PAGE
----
24 January 2015

Are you new to this? Five things you should get used to (Part 1)

1. Having to arrange your life around the matches his team is playing. 

That means no social engagements whatsoever during the afternoon hours or Saturday or Sunday. If, by some hideous coincidence you have to be elsewhere for the duration of the match (and you have to have a Very Good Reason) expect him to be bored, miserable, itching to leave, surreptitiously checking his phone every 3 minutes and generally unable to hold a conversation.

2. Being ignored.

Don't bother trying to talk to him during the game. You won't get any attention. It's not personal. At best you will get a half-time cuddle.

3. Genuine sorrow and despondency when his team loses.

Be gentle with him, he is vulnerable and sad.

4. The happiest mood when his team wins.

Pure joy. Now is the time to ask him to do the washing up/to make supper/a little treat.

5a. Yes, he will want to watch Match of the Day as well.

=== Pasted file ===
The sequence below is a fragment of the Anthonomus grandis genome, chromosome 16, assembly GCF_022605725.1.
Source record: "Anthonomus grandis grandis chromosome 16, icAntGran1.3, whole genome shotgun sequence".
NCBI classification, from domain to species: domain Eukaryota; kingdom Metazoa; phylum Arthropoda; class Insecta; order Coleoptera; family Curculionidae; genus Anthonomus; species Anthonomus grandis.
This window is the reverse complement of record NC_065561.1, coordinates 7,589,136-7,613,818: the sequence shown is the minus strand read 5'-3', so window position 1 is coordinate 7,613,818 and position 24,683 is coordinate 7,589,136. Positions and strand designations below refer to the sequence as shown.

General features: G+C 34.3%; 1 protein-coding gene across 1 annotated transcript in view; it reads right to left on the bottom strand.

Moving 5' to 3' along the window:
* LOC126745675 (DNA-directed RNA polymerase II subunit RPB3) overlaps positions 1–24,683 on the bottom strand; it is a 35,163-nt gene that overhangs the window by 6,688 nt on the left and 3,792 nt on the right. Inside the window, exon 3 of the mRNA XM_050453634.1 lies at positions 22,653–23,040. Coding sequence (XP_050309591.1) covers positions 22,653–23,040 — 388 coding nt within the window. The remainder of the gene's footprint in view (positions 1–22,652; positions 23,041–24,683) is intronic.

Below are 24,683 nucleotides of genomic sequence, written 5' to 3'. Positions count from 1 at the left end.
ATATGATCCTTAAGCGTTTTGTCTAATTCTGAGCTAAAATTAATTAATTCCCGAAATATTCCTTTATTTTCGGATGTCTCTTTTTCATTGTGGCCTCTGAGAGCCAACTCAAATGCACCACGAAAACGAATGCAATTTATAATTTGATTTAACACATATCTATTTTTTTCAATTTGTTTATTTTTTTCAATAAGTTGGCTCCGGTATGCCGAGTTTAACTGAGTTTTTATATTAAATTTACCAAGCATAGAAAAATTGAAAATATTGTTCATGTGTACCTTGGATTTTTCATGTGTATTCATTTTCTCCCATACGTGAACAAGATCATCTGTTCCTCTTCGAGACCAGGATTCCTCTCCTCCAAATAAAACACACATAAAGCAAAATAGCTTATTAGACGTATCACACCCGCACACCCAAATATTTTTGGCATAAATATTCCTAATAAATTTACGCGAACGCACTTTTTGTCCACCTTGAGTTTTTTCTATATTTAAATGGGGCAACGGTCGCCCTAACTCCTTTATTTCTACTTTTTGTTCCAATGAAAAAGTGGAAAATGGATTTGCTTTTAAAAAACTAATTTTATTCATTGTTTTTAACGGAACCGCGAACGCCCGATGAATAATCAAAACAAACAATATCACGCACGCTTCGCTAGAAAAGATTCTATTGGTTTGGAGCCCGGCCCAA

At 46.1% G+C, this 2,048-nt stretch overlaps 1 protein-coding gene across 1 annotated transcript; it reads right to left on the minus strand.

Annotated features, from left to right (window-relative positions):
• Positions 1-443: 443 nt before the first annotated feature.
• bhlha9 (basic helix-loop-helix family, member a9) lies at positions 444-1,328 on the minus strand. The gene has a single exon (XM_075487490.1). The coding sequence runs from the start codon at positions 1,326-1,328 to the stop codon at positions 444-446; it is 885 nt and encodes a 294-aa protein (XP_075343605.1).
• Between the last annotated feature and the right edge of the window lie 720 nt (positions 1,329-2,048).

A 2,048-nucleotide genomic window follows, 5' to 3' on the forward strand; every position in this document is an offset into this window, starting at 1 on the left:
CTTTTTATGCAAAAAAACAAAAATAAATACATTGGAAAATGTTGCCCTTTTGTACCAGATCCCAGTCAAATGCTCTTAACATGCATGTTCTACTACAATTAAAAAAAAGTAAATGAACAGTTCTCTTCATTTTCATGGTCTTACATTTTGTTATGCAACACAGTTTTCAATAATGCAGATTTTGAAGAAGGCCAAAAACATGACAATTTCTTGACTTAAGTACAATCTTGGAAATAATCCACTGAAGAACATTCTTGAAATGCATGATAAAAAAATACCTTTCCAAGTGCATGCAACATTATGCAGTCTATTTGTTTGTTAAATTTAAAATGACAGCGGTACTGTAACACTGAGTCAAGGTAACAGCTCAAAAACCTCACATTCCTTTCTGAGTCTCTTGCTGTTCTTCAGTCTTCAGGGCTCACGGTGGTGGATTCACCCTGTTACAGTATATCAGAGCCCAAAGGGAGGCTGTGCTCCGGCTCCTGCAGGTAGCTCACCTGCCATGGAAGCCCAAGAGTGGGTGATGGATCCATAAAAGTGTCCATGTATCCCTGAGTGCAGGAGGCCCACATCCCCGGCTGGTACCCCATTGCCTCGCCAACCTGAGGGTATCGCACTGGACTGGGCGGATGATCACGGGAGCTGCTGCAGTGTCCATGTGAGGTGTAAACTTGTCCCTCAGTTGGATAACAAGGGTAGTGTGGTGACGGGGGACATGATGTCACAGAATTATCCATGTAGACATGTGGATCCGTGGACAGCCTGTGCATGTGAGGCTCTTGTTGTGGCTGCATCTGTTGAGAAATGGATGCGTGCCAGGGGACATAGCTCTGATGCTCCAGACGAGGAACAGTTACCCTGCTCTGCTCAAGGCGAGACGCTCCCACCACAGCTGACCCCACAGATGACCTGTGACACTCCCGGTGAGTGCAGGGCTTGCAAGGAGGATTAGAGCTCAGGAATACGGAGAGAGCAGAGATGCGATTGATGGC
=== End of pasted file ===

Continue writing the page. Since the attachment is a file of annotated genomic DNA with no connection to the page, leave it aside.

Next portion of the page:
5b. He will also play FIFA before bed.

(Gifs from giphy.com)

14 September 2014

The Society of Football Widows

My boyfriend fucking loves football.

It compels him and moves in him a way I don't quite understand, although I do try. His allegiance to his (and, by default, I suppose, my) team - Arsenal, if you're interested - goes far beyond support. His team has the ability to make him feel exasperated, hopeful, proud, despairing, ecstatic, frustrated and enraged - just like an actual relationship. Is your significant other like this? If so, you're probably an unwitting and reluctant member of The Society of Football Widows: an unofficial club for those who become demoted to second position as soon as the Premier League starts.

Maybe you attempt to be interested and adopt his team as yours (even if this only means, as in my case, pointing out the most handsome players during the odd match).

Maybe you literally could not give less of a fuck, but you love him anyway.

Nevertheless, you are a Football Widow, like me.